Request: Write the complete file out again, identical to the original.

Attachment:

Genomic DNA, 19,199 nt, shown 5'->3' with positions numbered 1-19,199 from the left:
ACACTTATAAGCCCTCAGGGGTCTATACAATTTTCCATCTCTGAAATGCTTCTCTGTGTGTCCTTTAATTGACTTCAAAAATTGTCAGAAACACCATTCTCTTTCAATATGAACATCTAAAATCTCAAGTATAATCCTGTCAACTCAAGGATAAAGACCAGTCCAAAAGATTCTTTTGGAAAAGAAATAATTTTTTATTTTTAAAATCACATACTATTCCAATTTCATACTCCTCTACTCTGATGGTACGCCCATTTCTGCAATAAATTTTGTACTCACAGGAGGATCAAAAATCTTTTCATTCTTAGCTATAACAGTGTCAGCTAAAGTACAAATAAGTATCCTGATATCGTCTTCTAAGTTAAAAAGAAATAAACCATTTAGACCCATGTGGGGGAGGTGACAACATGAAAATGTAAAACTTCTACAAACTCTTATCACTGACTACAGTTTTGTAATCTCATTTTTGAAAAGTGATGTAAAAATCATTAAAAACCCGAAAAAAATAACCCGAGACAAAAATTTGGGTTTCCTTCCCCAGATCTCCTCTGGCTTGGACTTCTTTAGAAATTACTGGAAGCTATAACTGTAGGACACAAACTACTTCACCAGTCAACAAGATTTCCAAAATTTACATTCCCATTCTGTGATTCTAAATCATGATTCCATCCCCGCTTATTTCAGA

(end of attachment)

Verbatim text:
Genomic DNA, 19,199 nt, shown 5'->3' with positions numbered 1-19,199 from the left:
ACACTTATAAGCCCTCAGGGGTCTATACAATTTTCCATCTCTGAAATGCTTCTCTGTGTGTCCTTTAATTGACTTCAAAAATTGTCAGAAACACCATTCTCTTTCAATATGAACATCTAAAATCTCAAGTATAATCCTGTCAACTCAAGGATAAAGACCAGTCCAAAAGATTCTTTTGGAAAAGAAATAATTTTTTATTTTTAAAATCACATACTATTCCAATTTCATACTCCTCTACTCTGATGGTACGCCCATTTCTGCAATAAATTTTGTACTCACAGGAGGATCAAAAATCTTTTCATTCTTAGCTATAACAGTGTCAGCTAAAGTACAAATAAGTATCCTGATATCGTCTTCTAAGTTAAAAAGAAATAAACCATTTAGACCCATGTGGGGGAGGTGACAACATGAAAATGTAAAACTTCTACAAACTCTTATCACTGACTACAGTTTTGTAATCTCATTTTTGAAAAGTGATGTAAAAATCATTAAAAACCCGAAAAAAATAACCCGAGACAAAAATTTGGGTTTCCTTCCCCAGATCTCCTCTGGCTTGGACTTCTTTAGAAATTACTGGAAGCTATAACTGTAGGACACAAACTACTTCACCAGTCAACAAGATTTCCAAAATTTACATTCCCATTCTGTGATTCTAAATCATGATTCCATCCCCGCTTATTTCAGA